5. National Collaborating Centre for Mental Health (UK), National Institute for Health and Clinical Excellence. Drug misuse: opioid detoxification, national clinical practice guideline number 52. Leicester (UK): The British Psychological Society and The Royal College of Psychiatrists; 2008.

6. Gowing L, Farrell M, Ali R et al. Alpha2-adrenergic agonists for the management of opioid withdrawal. Cochrane Database Syst Rev. 2016; :CD002024. http://www.ncbi.nlm.nih.gov/pubmed/27140827?dopt=AbstractPlus

7. Lofexidine. Drugs and Lactation Database (LactMed) [Internet]. Bethesda (MD): National Library of Medicine (US); 2006-. Updated 2018 Jun 4. Accessed 2018 Aug 7.

8. Keaney F, Crimlisk H, Bearn J. Lofexidine and desipramine: Interaction results in breakthrough opioid withdrawal symptoms. Int J Psychiatry Clin Pract. 2002; 6:179-81. http://www.ncbi.nlm.nih.gov/pubmed/24945207?dopt=AbstractPlus

9. Gish EC, Miller JL, Honey BL et al. Lofexidine, an {alpha}2-receptor agonist for opioid detoxification. Ann Pharmacother. 2010; 44:343-51. http://www.ncbi.nlm.nih.gov/pubmed/20040696?dopt=AbstractPlus

10. Al-Ghananeem AM. Pharmacokinetics of lofexidine hydrochloride in healthy volunteers. J Pharm Sci. 2009; 98:319-26. http://www.ncbi.nlm.nih.gov/pubmed/18393298?dopt=AbstractPlus

11. Al Ghananeem AM, Herman BH, Abbassi M et al. Urine and plasma pharmacokinetics of lofexidine after oral delivery in opiate-dependent patients. Am J Drug Alcohol Abuse. 2009; 35:311-5. http://www.ncbi.nlm.nih.gov/pubmed/19637105?dopt=AbstractPlus

12. World Health Organization. Guidelines for the psychosocially assisted pharmacological treatment of opioid dependence. Geneva: World Health Organization; 2009.

13. Kleber HD, Weiss RD, Anton RF et al. Treatment of patients with substance use disorders, second edition. American Psychiatric Association. Am J Psychiatry. 2007; 164(4 Suppl):5-123. http://www.ncbi.nlm.nih.gov/pubmed/17569411?dopt=AbstractPlus

14. Food and Drug Administration. Center for Drug Evaluation and Research. Application number: 209229Orig1s000: Multi-discipline review. From FDA website. https://www.accessdata.fda.gov/drugsatfda_docs/nda/2018/209229Orig1s000MultidisciplineR.pdf

15. Britannia Pharmaceuticals. BritLofex 0.2-mg tablets summary of product characteristics. Reading, Berkshire, United Kingdom; 2015 Aug 25. https://www.medicines.org.uk/emc/product/1483/smpc

16. . Management of opioid withdrawal symptoms. Med Lett Drugs Ther. 2018; 60:137-141. http://www.ncbi.nlm.nih.gov/pubmed/30133420?dopt=AbstractPlus

17. . Lofexidine (Lucemyra) for opioid withdrawal. Med Lett Drugs Ther. 2018; 60:115-117. http://www.ncbi.nlm.nih.gov/pubmed/30036346?dopt=AbstractPlus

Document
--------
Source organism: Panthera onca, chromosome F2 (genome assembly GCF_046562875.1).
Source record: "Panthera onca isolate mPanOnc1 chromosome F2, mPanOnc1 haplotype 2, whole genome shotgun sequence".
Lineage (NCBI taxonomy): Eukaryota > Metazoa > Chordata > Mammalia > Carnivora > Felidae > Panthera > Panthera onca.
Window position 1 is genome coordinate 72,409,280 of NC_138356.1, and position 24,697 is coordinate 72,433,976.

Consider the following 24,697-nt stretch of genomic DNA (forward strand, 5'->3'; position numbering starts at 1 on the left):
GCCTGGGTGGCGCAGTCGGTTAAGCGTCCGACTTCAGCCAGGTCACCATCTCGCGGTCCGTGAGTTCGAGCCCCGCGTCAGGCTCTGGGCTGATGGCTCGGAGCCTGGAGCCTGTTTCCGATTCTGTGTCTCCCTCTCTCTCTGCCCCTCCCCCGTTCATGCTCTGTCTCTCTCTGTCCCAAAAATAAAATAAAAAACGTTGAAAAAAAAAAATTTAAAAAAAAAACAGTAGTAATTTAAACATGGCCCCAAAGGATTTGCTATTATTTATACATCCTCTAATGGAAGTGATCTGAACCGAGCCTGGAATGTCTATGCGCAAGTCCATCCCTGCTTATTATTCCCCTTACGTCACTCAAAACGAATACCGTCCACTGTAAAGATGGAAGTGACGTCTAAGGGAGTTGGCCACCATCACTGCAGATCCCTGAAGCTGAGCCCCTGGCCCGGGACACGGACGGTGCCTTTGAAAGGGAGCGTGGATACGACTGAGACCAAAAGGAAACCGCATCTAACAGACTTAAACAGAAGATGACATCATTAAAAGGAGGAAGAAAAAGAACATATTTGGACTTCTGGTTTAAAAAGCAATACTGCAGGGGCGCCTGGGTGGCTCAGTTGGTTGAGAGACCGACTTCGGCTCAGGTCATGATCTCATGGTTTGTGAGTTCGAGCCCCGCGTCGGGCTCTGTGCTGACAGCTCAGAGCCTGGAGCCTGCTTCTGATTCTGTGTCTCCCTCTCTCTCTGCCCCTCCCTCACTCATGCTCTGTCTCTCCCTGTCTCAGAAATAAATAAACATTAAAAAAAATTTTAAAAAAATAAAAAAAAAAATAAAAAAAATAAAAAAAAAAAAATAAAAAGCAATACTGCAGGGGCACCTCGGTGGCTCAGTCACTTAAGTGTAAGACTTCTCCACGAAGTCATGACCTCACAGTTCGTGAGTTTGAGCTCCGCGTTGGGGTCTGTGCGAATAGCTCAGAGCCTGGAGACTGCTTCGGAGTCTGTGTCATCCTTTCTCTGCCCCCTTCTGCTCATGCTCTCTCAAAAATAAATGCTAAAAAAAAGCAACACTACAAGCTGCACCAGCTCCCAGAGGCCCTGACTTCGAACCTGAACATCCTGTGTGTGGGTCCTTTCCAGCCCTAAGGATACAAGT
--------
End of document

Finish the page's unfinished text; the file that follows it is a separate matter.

18. Substance Abuse and Mental Health Services Administration (SAMHSA). Clinical guidance for treating pregnant and parenting women with opioid use disorder and their infants (HHS publication no. [SMA] 18-5054). Rockville, MD: SAMHSA. 2018. From SAMHSA website. https://store.samhsa.gov/shin/content//SMA18-5054c/SMA18-5054.pdf

19. American College of Obstetricians and Gynecologists (ACOG) Committee on Obstetric Practice, in collaboration with the American Society of Addiction Medicine. ACOG committee opinion. No. 711: Opioid use and opioid use disorder in pregnancy. Washington, DC; ACOG: 2017 Aug. From the ACOG website. https://www.acog.org/Clinical-Guidance-and-Publications/Committee-Opinions/Committee-on-Obstetric-Practice/Opioid-Use-and-Opioid-Use-Disorder-in-Pregnancy

20. Fishman M, Tirado C, Alam D et al. Safety and Efficacy of Lofexidine for Medically Managed Opioid Withdrawal: A Randomized Controlled Clinical Trial. J Addict Med. 2018; http://www.ncbi.nlm.nih.gov/pubmed/30531234?dopt=AbstractPlus

21. Doughty B, Morgenson D, Brooks T. Lofexidine: A Newly FDA-Approved, Nonopioid Treatment for Opioid Withdrawal. Ann Pharmacother. 2019; :1060028019828954. http://www.ncbi.nlm.nih.gov/pubmed/30724094?dopt=AbstractPlus

1300. The Management of Substance Use Disorders Work Group, US Department of Veterans Affairs and Department of Defense. VA/DoD clinical practice guideline for the management of substance use disorders. 2015 Dec.

1301. US Department of Health and Human Services, Substance Abuse and Mental Health Services Administration (SAMHSA), Center for Substance Abuse Treatment. Detoxification and substance abuse treatment. Treatment improvement protocol (TIP) series, No. 45. HHS Publication No. (SMA) 15-4131. Rockville, MD; 2006. http://store.samhsa.gov/system/files/sma15-4131.pdf

1302. US Department of Health and Human Services, Substance Abuse and Mental Health Services Administration (SAMHSA), Center for Substance Abuse Treatment. Medications for opioid use disorder, for healthcare and addiction professionals, policymakers, patients, and families. Treatment improvement protocol (TIP) series, No. 63. HHS Publication No. (SMA) 18-5063. Rockville, MD; 2018. http://store.samhsa.gov/system/files/sma18-5063fulldoc.pdf

1303. American Society of Addiction Medicine (ASAM). ASAM national practice guideline for the use of medications in the treatment of addiction involving opioid use. Chevy Chase, MD: ASAM. 2015 Jun 1. From ASAM website. https://www.asam.org/docs/default-source/practice-support/guidelines-and-consensus-docs/asam-national-practice-guideline-supplement.pdf?sfvrsn=24